Does Natural Beauty have Legal Standing? with environmental lawyer, ALBERT BUTZEL
DOES NATURAL BEAUTY HAVE LEGAL STANDING?
The Defense of “Storm King”
Astonishingly, the answer is “yes.” American law in most every instance grants “legal standing” in civil court—that is, the right to have a complaint heard by the court—only on the basis of an interest originating in injury of various kinds, especially physical, emotional or pecuniary injury. But in an extraordinary moment, on December 29th 1965, the New York State Court of Appeals blocked Consolidated Edison from constructing what would have been one of the world’s largest hydroelectric plants on the banks of the Hudson River, at STORM KING mountain, and devastating the region. In the precedent setting decision, the court ruled that “the preservation of natural beauty” can be represented in court—that natural beauty does have legal standing—as a legitimately specific interest. That mountain is now STORM KING STATE PARK and the court case that defended the park is itself referenced as having founded the origin of environmental law.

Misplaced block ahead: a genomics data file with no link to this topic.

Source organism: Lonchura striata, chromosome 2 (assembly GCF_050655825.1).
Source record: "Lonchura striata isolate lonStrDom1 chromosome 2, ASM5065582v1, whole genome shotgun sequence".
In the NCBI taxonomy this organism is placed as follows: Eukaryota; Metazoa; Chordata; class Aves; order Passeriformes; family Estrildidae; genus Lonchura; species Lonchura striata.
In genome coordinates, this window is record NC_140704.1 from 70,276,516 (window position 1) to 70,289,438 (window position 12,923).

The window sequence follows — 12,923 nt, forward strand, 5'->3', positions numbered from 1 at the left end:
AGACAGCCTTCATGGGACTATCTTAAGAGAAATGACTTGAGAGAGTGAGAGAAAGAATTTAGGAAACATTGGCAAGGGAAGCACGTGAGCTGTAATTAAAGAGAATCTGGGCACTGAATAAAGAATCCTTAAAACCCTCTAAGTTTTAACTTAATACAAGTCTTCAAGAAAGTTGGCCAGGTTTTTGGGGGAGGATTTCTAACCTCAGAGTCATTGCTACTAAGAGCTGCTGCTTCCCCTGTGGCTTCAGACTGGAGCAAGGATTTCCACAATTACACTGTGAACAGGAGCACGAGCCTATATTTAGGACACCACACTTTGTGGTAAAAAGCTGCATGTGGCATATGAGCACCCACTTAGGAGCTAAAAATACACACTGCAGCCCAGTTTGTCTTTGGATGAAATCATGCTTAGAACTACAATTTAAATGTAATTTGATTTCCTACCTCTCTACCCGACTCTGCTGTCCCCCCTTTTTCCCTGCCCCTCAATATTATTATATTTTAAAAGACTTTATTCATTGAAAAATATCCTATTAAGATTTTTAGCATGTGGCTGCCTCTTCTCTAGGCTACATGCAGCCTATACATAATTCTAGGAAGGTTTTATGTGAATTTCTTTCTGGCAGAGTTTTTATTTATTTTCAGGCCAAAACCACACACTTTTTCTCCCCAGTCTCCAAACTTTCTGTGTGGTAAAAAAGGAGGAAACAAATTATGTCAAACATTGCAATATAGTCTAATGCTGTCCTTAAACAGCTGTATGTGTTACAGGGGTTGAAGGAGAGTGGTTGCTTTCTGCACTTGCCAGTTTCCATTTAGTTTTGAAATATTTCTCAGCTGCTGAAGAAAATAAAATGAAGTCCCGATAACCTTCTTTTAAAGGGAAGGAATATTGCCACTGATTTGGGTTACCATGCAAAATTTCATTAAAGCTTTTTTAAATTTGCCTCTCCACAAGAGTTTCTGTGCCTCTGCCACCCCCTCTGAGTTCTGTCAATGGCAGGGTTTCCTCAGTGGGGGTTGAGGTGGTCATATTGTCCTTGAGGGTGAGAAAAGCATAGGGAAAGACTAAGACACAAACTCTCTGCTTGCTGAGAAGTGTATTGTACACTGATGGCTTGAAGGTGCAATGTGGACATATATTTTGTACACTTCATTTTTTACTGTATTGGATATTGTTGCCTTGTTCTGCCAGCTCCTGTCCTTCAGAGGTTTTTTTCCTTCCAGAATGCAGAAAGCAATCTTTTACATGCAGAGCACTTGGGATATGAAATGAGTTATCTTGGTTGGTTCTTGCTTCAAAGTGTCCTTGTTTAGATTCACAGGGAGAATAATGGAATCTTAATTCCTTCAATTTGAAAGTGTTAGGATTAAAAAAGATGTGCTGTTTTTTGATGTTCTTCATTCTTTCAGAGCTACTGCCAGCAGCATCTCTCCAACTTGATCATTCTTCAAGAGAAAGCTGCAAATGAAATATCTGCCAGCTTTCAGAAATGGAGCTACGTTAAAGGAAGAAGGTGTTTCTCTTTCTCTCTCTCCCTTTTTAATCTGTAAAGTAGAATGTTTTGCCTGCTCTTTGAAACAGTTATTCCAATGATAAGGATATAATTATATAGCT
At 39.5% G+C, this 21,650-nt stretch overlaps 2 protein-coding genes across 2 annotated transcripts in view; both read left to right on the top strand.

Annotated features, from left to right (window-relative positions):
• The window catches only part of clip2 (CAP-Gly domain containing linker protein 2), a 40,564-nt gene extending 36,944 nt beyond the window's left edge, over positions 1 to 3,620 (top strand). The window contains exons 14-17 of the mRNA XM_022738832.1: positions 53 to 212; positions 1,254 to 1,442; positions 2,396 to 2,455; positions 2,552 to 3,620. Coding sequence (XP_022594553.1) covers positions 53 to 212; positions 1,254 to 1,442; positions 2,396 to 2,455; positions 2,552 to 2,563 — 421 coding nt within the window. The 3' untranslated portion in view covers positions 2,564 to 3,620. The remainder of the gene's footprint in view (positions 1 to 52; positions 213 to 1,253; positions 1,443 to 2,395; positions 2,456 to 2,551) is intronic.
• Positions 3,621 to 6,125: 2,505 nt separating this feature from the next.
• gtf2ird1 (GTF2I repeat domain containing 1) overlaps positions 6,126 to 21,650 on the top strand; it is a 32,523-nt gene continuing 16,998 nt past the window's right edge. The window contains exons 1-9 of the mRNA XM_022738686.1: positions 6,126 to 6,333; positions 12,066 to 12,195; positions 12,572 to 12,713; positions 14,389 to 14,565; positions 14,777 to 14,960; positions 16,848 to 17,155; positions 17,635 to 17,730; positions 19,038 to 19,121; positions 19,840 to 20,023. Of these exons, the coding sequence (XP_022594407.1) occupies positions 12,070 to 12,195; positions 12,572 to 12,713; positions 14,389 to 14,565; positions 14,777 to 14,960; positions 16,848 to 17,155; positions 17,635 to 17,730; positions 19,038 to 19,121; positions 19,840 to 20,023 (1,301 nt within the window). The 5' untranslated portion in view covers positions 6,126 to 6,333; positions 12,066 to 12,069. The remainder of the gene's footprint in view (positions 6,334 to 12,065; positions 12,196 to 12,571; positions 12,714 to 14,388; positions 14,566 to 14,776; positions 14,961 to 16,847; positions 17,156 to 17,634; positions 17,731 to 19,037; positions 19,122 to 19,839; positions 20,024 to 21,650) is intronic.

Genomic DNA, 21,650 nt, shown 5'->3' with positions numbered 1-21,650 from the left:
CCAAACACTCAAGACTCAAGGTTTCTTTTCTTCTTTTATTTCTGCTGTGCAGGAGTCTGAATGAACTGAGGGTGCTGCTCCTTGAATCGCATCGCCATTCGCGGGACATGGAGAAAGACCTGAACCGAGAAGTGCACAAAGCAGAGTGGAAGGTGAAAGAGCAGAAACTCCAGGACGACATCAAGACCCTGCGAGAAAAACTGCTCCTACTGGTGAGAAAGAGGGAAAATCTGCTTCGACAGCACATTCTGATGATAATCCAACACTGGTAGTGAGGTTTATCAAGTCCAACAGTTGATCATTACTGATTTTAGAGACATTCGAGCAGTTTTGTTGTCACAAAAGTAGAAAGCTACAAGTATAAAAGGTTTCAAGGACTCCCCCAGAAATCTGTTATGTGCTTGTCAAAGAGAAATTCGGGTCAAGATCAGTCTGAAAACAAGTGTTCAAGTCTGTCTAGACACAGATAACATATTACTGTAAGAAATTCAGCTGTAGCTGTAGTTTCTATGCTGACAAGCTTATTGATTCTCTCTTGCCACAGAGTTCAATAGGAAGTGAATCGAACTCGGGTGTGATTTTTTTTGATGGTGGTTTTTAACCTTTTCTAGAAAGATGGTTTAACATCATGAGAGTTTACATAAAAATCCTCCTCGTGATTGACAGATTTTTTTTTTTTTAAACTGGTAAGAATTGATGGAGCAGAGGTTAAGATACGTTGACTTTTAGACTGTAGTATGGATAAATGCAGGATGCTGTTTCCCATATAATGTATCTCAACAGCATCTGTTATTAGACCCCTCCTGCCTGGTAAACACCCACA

But the extraordinary precedent that was set in the struggle to protect Storm King has largely languished. Judges have since failed to recognize it or uphold it.
In March 2015, students and faculty at CRITICAL THEORY AND THE ARTS discussed the case—the puzzle of natural beauty and the law— with Albert Butzel, the distinguished environmental lawyer who led the struggle to protect Storm King over 15 years. Robert Hernan, formerly Assistant Attorney General of NY State, New York State Dept of Law, and Senior Council for Commissioner Initiatives in the New State Department of Environmental Conservation, also joined the discussion.
Why was the Storm King case able to prevail in the moment when it did, and why have the several precedents set by that case continued since then to languish in the courts?
The discussion is part of our study in aesthetics of the relation of natural beauty to art beauty. Storm King State Park, bordered by the Storm King Art Center—one of the largest sculpture parks in the world—and the social and political disputes in which the entire region is situated, present every aspect of the questions concerning aesthetics and contemporary social conflict.